Italy Abolishes Government Film Censorship

Originally published on Dark Horizons by Garth Franklin

Italy has officially abolished film censorship, scrapping government legislation that has been in place since 1913.

Said legislation has allowed the government to censor scenes and ban movies such as Pier Paolo Pasolini’s “Salo or the 120 Days of Sodom” and Bernardo Bertolucci’s “Last Tango in Paris”.

Culture Minister Dario Franceschini announced the new decree ending the government’s powers to censor cinema and does away with “the system of controls and interventions that still allowed the Italian state to intervene on the freedom of artists.”

Under the new decree, film distributors will self-classify their own movies based on existing audience age brackets such as “over-14” (or aged 12+ if accompanied by an adult) and “over 18” (or 16+ accompanied by an adult).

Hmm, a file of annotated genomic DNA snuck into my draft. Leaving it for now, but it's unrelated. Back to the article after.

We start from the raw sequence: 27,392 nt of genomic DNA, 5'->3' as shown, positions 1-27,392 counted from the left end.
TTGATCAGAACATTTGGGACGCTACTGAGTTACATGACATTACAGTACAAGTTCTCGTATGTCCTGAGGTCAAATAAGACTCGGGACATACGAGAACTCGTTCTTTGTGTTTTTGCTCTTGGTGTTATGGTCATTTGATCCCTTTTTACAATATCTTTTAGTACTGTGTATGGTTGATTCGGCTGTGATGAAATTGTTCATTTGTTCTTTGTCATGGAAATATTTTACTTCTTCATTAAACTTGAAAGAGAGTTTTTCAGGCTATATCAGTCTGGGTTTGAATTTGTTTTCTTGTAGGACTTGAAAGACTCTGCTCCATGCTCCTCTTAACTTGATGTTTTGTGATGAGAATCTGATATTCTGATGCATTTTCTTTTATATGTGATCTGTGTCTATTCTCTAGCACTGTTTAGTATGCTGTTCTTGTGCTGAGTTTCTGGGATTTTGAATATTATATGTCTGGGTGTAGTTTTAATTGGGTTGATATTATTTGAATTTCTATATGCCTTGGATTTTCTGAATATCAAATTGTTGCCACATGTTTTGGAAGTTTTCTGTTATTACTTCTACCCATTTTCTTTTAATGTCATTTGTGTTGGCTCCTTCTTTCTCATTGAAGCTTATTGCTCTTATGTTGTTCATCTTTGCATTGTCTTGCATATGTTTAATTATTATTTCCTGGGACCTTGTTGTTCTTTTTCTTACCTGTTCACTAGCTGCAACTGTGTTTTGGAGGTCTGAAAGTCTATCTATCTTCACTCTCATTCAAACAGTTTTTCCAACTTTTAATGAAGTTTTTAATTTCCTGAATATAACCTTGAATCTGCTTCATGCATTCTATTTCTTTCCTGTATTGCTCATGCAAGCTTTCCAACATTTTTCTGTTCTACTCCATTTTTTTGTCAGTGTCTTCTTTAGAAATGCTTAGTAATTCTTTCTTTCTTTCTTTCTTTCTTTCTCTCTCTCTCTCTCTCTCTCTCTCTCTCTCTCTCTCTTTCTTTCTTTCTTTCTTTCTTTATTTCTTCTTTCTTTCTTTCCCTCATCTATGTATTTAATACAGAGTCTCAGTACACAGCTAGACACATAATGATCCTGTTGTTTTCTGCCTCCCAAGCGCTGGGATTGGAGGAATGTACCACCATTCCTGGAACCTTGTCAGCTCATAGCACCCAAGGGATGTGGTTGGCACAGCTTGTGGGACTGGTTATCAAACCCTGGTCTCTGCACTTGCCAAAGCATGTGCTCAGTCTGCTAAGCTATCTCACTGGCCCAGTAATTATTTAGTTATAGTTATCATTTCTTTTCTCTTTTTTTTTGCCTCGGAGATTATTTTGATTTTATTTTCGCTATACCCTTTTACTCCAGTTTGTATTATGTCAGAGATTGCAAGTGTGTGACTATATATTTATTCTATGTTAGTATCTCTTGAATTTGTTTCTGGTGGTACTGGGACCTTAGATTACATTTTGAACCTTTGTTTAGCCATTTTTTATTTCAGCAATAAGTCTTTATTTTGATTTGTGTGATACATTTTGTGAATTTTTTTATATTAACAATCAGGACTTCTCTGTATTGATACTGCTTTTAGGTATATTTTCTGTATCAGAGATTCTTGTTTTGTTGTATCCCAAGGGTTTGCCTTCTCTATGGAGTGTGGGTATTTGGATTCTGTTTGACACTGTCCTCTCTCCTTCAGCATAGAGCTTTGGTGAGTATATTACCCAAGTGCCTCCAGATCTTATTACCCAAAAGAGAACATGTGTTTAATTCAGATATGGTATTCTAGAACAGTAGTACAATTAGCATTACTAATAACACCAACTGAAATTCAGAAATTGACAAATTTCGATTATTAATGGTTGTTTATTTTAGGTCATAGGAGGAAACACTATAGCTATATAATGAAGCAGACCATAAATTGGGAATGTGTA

Then a new commission of film industry figures, as well as education experts and animal rights activists, will review the film’s classification. This effectively allows the film industry to self-regulate its own ratings.

In Italy, censorship has been de-facto no longer practised for a while. Even so, this action is seen as symbolically important and will impact over 700 films from all over the world that have been banned locally for religious, moral and political reasons since 1944.

Source: Variety

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